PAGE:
Cardiovascular Disease Risk Factors

Published: 2021-08-10 03:45:07
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Category: Hypertension, Medicine, Obesity, Disease, Epidemiology

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Cardiovascular Disease Risk Factors Although the term cardiovascular disease refers to a disorder of the cardiovascular system, it is usually associated with atherosclerosis, also known as arterial disease. It is considered the leading cause of deaths in the world, taking 17. 1 million lives a year. There are only a few factors that are non-modifiable, these being the persons age, gender, family history and their race and ethnicity. Although there are non-modifiable risk factors, there are multiple multiple risk factors that are modifiable that anyone can use to prevent getting any type of cardiovascular disease.
These people just need to have the motivation to be able to change themselves and their lifestyles in order to better themselves and their cardiovascular system all together. There are four non-modifiable risk factors when it comes to cardiovascular diseases. The first being age. Simply getting old is a high risk factor of cardiovascular disease, the risk or heart diseases increase every decade after the age of 55. A persons gender is also important; a man has a greater chance of getting a heart disease than a pre-menopausal woman.
Once past menopause though, a woman's risk is just as high as a man's. Another risk factor is a persons family history. Once a person knows that their family history has some type of heart disease in it, it indicates that their risks are higher. If a first-degree blood relative has had a coronary heart disease or stroke before the age of 55 years old for a male relative, or 65 years old for a female relative, the persons risks increases. The last non-modifiable risk factor is a persons race and ethnicity.

It plays a role because it has been proven that people with African or Asian ethnicity are at higher risk of developing cardiovascular diseases than any other racial group. There are a lot more modifiable risks than non-modifiable risks for cardiovascular diseases. The first being hypertension, which is also known as high blood pressure. This is known as the single biggest risk factor for stroke. It also plays a major role in heart attacks, but can be prevented and treated , only if the person has it diagnosed and stick to their suggested plan.
Tobacco use also increases the risk of cardiovascular diseases, whether it being smoking or chewing tobacco. The risk is particularly higher if the person started smoking at a young age, smokes heavily and/or if the person is a woman. No matter how long that person has been smoking for, stopping can make a major difference when it comes to cardiovascular diseases. Physical inactivity is also a modifiable risk factor, obesity is a big problem in many countries and it increases the risk of heart diseases by 50%. Obesity also leads people to diabetes, which is also a risk. 1% or coronary heart diseases and 11% of the strokes worldwide are due to a high diet in fats, this is a big deal in certain countries because high diets in fats are seen everywhere. Another factor is being poor. It is normal that low income will make people's lives lean towards a stressful one, one where there is social anxiety, isolation and depression, which are all reasons why a person can get cardiovascular diseases. When someone abuses alcohol, drinking more than two drinks a day, it increases their risks as well. There are a few other modifiable risk factors, such as taking certain medications.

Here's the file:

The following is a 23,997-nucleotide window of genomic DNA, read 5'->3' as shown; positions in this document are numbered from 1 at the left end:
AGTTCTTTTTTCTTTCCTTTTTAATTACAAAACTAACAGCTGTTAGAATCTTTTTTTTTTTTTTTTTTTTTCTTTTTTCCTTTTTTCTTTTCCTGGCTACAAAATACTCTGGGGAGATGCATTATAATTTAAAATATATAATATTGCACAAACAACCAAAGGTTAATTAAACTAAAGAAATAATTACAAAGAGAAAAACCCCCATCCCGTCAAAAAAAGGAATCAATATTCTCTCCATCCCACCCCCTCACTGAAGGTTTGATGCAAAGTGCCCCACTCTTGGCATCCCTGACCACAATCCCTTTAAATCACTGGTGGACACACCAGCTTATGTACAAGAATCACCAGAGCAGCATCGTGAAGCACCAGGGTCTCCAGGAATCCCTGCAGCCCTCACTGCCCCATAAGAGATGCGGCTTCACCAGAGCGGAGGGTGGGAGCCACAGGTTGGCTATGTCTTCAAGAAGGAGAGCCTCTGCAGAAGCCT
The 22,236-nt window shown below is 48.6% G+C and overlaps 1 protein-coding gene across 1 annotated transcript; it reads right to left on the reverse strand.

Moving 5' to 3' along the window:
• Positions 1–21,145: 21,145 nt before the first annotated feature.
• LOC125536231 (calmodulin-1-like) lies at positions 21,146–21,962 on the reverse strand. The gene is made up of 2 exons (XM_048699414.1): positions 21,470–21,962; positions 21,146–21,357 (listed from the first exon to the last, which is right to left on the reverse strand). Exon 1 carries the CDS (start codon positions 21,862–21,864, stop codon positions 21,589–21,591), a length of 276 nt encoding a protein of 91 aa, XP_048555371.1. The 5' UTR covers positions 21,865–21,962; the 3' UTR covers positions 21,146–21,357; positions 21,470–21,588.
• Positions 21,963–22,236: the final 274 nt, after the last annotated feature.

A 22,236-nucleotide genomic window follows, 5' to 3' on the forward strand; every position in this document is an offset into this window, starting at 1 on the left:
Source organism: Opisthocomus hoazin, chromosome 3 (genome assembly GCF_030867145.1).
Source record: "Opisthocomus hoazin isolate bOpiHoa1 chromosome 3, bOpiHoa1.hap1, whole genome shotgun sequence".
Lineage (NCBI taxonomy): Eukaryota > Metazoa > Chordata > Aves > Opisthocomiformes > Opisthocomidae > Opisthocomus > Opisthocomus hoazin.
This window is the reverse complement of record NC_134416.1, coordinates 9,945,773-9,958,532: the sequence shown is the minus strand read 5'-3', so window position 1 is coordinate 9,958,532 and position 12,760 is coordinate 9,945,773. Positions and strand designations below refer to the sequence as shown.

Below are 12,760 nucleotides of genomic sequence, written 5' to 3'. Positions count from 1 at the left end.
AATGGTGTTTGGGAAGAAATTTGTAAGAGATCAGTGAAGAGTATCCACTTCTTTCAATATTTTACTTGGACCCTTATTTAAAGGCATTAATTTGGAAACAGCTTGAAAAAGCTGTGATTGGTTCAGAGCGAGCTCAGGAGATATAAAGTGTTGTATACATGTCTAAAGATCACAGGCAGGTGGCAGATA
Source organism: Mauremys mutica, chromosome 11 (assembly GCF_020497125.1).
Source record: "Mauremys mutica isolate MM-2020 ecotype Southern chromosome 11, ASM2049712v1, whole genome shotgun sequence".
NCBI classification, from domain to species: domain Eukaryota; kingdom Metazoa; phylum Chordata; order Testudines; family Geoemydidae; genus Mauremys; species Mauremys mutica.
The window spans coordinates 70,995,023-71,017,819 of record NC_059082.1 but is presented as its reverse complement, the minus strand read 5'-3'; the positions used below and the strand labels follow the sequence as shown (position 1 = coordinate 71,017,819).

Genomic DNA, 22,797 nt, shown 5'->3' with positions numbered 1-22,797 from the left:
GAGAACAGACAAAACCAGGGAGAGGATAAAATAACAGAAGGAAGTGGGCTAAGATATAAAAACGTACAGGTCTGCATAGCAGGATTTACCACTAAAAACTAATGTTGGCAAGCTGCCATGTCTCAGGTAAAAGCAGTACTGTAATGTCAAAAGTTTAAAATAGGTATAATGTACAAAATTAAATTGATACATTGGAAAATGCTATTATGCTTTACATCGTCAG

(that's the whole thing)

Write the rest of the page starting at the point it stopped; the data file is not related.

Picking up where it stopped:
The only behavior that is detrimental to my cardiovascular health that I would be unwilling to change would be smoking. The reason for this is because I had tried to stop smoking before and I realized that I started gaining weight. Once I realized this I started smoking again, only because I did not want to keep gaining the weight I was gaining when I wasn't smoking. After I started smoking again I realized that if I would become hungry and I would have a cigarette, I would no longer be hungry, which would stop me from eating for a lot longer.
The areas in my lifestyle that I could change or improve that would promote my heart health would first of all be my lack of physical activity. I've been wanting to start working out for a while now but never got to it. The first time I went to the gym, my body was so soar the next day that I no longer wanted to do it, but I know that soon I will have to suck it up and start going to the gym, and maybe at the time I will stop smoking because I would realize that I am getting much healthier. Another area would be the alcohol abuse.
People at my age love to drink, it is something that we do on the regular because we always seem to have something to celebrate. And when we feel like having one beer, it always ends up being more then that, but that is something that I am willing to change and would love to change in return for better health. All of these would affect my heart health because they are all modifiable cardiovascular disease risks. They would make me a healthier and happier person in general because I will know that my body has changed for the better.
I am planning on making these changes in the future because I know myself that I need to do this to be a much healthier person, because I know that day by day I am getting less healthy. I want to see myself as a healthy person and really believe that I am that way, and know that I am the person who did that, I was motivated enough to change myself for the better. I realized that I need to stop making excuses and I need to take action in order to become healthier and to make my risks even lower.

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